Chapter 11 Ekwefi’s story: greedy, cunning tortoise and the birds invited to a feast in the sky (Tortoise persuades them to take new names for the feast according to custom; his name will be “All of you”) Chielo, in her role as priestess, informs Ekwefi that Agbala wishes to see Ezinma Frightened, Okonkwo and Ekwefi try to persuade Chielo to wait until morning Chielo angrily takes Ezinma on her back and forbids anyone to follow Ekwefi overcomes fear of divine punishment – follows Chielo, making rounds of the 9 villages Ekwefi determined to save Ezinma at cave if needed—even against a god Okonkwo startles her when he arrives at the cave with a machete They sit together; she recalls running away from her first husband
Chapter 12 At dawn, Chielo exits cave shrine with Ezinma on her back She silently takes Ezinma to Ekwefi’s hut and puts her to bed Okonkwo had been worried about Ezinma, but did not show it – he had made four trips to and from the cave. By the last trip, he was “gravely worried” Okonkwo’s family begins to prepare for Obierika’s daughter’s uri (wedding ceremony) Villagers contribute food; Obierika buys huge goat to present to future in-laws Brief interruption – women must retrieve escaped cow; cow’s owner pays a fine Fiancé's family arrive – generously giving fifty pots of wine The feast is a success.
Chapter 13 Ogbuefi Ezeudu’s death is announced using ekwe (musical instrument), making Okonkwo shudder Their last visit had been the warning not to take part in Ikemefuna’s death Ezeudu had been great warrior (3 of 4 titles); his funeral is large and elaborate There are beating drums and firing of guns Okonkwo accidentally kills Ezeudu’s 16-yr-old son Killing a clansman is a crime against the earth goddess; Okonkwo must take his family into exile for 7 years They go to Okonkwo’s mother’s village, Mbanta According to tradition, the men burn Okonkwo’s buildings and kill his animals to cleanse the village Obierika asks why a man should suffer greatly for an accidental killing; also mourns the deaths of his twins, whom his wife was forced to throw away (wonders what crime they committed)
CHAPTER 14 Uchendu (uncle of Okonkwo) and kinsmen give a warm reception - building a compound and lending yam seeds. Farming season arrives. Okonkwo works hard, but with less enthusiasm. He has toiled all his life, but now his dream “to become one of the lords of the clan” is not possible. Uchendu perceives Okonkwo’s disappointment; he waits to speak until after his son’s wedding. Next day, Uchendu gathers entire family. Speaks about most common names - Nneka, meaning “Mother is Supreme.” “A man belongs to his fatherland and stays there when life is good, but he seeks refuge in his motherland when life is bitter and harsh.” Uchendu advises Okonkwo to receive the comfort of the motherland gratefully. Uchendu lost all but one of his six wives and buried twenty-two children. Even so, he says, “I did not hang myself, and I am still alive.”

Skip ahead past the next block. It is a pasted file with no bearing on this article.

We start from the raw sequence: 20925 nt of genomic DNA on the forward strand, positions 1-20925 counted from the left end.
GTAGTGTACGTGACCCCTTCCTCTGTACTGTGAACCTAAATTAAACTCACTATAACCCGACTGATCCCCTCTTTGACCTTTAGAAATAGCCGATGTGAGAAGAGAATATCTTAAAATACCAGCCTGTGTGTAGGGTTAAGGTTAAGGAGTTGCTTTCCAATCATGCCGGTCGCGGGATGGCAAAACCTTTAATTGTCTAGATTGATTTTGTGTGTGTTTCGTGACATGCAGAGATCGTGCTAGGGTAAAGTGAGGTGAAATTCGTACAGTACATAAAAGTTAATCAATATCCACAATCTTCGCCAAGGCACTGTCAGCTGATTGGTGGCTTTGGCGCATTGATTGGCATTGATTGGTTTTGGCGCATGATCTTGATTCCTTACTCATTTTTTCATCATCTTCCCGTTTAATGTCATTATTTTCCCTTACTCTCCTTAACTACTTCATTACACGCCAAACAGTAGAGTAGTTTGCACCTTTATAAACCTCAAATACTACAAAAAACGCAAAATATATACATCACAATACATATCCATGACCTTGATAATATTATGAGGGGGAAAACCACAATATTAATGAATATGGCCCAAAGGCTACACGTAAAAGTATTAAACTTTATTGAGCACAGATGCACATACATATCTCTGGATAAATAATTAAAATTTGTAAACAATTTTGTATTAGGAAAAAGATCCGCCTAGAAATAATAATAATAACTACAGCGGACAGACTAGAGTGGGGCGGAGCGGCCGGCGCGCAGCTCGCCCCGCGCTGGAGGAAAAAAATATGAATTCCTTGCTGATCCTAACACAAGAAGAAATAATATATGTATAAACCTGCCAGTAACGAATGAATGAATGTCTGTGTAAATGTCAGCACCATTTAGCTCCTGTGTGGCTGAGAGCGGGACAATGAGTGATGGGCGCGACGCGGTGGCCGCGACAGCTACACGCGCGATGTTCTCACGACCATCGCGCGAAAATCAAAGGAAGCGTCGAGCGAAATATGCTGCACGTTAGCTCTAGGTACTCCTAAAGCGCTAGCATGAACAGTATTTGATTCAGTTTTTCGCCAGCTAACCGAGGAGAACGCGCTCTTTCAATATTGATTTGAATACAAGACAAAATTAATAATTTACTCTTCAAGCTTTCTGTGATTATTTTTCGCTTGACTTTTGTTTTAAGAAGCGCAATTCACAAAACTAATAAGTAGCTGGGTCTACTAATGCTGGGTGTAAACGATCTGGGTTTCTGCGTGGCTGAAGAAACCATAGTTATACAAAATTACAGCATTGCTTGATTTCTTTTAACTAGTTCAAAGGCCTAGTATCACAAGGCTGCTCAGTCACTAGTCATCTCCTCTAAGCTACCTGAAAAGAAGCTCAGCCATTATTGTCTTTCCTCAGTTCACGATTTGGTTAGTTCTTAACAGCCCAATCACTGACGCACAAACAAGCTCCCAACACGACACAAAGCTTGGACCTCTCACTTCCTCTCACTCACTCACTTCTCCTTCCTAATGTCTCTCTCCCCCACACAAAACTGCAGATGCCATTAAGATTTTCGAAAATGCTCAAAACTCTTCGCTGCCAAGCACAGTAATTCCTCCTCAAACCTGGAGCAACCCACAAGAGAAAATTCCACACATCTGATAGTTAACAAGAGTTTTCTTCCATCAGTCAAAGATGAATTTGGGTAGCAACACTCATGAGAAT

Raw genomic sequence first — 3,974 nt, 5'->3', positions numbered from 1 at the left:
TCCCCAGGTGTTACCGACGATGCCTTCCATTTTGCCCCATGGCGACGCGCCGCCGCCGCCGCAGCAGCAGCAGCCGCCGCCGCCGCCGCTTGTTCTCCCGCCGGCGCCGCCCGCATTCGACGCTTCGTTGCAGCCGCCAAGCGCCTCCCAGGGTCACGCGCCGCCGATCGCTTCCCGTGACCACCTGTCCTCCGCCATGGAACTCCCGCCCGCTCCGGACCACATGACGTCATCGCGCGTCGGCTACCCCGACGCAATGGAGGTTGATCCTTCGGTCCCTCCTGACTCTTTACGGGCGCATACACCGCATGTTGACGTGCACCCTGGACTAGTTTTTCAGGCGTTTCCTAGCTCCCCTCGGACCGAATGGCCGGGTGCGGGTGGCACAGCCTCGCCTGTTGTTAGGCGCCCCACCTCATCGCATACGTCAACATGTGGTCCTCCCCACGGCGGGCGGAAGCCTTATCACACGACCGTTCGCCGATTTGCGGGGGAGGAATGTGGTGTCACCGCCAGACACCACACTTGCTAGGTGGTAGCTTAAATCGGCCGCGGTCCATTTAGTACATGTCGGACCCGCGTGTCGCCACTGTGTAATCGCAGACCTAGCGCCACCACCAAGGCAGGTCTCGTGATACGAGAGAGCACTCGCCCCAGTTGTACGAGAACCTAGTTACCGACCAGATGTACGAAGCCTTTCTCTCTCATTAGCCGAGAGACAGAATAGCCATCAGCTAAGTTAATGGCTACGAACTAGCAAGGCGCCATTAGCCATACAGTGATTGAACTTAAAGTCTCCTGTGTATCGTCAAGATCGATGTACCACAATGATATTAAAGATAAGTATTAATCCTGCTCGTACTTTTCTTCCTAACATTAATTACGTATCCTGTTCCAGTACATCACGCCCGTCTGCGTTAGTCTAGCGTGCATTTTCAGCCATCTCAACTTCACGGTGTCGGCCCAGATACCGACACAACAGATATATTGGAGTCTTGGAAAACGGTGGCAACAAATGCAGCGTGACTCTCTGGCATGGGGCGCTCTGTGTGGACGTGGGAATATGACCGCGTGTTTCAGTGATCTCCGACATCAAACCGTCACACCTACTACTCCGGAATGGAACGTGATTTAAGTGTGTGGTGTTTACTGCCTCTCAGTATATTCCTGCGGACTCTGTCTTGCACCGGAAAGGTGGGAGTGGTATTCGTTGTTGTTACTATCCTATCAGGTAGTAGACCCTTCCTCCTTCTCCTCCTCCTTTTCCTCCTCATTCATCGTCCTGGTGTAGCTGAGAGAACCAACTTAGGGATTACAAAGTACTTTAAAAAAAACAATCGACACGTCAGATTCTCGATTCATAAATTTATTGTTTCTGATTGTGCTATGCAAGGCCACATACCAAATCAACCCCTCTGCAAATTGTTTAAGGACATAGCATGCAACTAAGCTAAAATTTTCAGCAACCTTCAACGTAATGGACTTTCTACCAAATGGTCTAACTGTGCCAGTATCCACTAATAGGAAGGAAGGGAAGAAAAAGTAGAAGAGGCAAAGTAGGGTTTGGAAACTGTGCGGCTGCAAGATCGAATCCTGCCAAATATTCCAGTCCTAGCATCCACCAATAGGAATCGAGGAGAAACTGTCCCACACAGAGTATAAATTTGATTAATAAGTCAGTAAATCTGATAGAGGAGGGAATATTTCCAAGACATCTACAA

Chapter 15 ● Two years pass since Okonkwo and his family first move to Mbanta ● Obierika comes to visit Okonkwo with two other men and brings 3 bags full of money which he got by selling Okonkwo’s Yams/seeds. ● Obierika meets Uchendu. ● The three talk about the village Abame, and how the white men came in and shot almost all of the villagers at the market.
Chapter 16 It’s been 3 years since Okonkwo’s exile Obierika returns to Mbanta from visiting Okonkwo There are 6 missionaries Nwoye encounters and they speak to the village *persuade acceptance of 1 god Okonkwo thinks missionaries are unorthodox but Nwoye is intrigued by their ideas
Chapter 17 • Missionaries request a piece of land to build a church • Village leaders and elders offer them a plot in the evil forest (thinking they won’t accept it) • Missionaries accept offer but elders think the forest’s sinister spirits and forces will kill the missionaries within days (nothing ends up happening) • Okonkwo’s cousin informs Okonkwo that Nwoye is among the Christians • Okonkwo chokes Nwoye when he returns demanding to know where he had been • Nwoye leaves and travels to a school in Umuofia to learn how to read and write
CHAPTER 18 Church wins many converts from the efulefu (titleless, worthless men). Then osu (outcasts) come to church and other converts do not want them there. Mr. Kiaga firmly argues that they will not die if they cut their hair or break any of the other taboos. His steadfast conviction persuades most of the other converts not to reject their new faith. Osu soon become most zealous members of the church. One boasts that he killed the sacred royal python. Okonkwo urges Mbanta to drive the Christians out with violence, but rulers & elders decide to ostracize them instead. Okonkwo: this is a “womanly” clan. Later, elders learn - man who boasted of killing the snake has died of an illness. Villagers’ trust in gods is reaffirmed. They cease to ostracize the converts.
Chapter 19 This was Okonkwo’s last harvest in Mbanta He sent Obierika money to build him 2 huts in his old compound They had a harvest thanking Okonkwo’s mother’s kinsmen
Chapter 20 From the beginning of his exile, Okonkwo has planned how to rebuild his compound. He wants it to be larger, to take two more wives and get titles for his sons. He thinks less of Nwoye’s disgraceful departure, but still regrets that Ezinma is a girl. Okonkwo gets his daughters to postpone marrying so that he may attract interest when he returns to Umuofia. However, Umuofia is very different. The church has grown. The white men subject the villagers to their judicial system and rules of government. Okonkwo cannot believe that his clan has not driven out the harsh, arrogant, white men and their church.